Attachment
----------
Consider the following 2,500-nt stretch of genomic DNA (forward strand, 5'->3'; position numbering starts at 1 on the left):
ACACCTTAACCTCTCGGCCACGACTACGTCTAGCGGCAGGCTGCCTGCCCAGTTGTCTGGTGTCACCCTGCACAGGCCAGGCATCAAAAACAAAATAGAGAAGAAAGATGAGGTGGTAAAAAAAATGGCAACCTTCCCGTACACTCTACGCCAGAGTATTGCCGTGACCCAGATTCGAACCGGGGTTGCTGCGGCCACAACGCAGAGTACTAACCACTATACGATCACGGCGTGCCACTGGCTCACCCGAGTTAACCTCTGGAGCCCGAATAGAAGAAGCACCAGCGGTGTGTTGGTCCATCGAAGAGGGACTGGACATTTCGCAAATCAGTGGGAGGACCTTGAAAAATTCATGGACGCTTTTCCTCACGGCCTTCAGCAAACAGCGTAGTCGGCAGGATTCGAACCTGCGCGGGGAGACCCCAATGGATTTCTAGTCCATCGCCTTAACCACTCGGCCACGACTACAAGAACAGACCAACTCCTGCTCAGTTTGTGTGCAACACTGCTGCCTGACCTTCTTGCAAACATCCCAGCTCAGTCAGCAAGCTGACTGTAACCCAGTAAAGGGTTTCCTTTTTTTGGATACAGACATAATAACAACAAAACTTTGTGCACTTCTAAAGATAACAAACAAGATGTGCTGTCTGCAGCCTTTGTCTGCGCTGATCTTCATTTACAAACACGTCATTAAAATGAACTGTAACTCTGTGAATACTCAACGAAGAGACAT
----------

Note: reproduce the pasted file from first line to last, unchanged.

Consider the following 2,500-nt stretch of genomic DNA (forward strand, 5'->3'; position numbering starts at 1 on the left):
ACACCTTAACCTCTCGGCCACGACTACGTCTAGCGGCAGGCTGCCTGCCCAGTTGTCTGGTGTCACCCTGCACAGGCCAGGCATCAAAAACAAAATAGAGAAGAAAGATGAGGTGGTAAAAAAAATGGCAACCTTCCCGTACACTCTACGCCAGAGTATTGCCGTGACCCAGATTCGAACCGGGGTTGCTGCGGCCACAACGCAGAGTACTAACCACTATACGATCACGGCGTGCCACTGGCTCACCCGAGTTAACCTCTGGAGCCCGAATAGAAGAAGCACCAGCGGTGTGTTGGTCCATCGAAGAGGGACTGGACATTTCGCAAATCAGTGGGAGGACCTTGAAAAATTCATGGACGCTTTTCCTCACGGCCTTCAGCAAACAGCGTAGTCGGCAGGATTCGAACCTGCGCGGGGAGACCCCAATGGATTTCTAGTCCATCGCCTTAACCACTCGGCCACGACTACAAGAACAGACCAACTCCTGCTCAGTTTGTGTGCAACACTGCTGCCTGACCTTCTTGCAAACATCCCAGCTCAGTCAGCAAGCTGACTGTAACCCAGTAAAGGGTTTCCTTTTTTTGGATACAGACATAATAACAACAAAACTTTGTGCACTTCTAAAGATAACAAACAAGATGTGCTGTCTGCAGCCTTTGTCTGCGCTGATCTTCATTTACAAACACGTCATTAAAATGAACTGTAACTCTGTGAATACTCAACGAAGAGACAT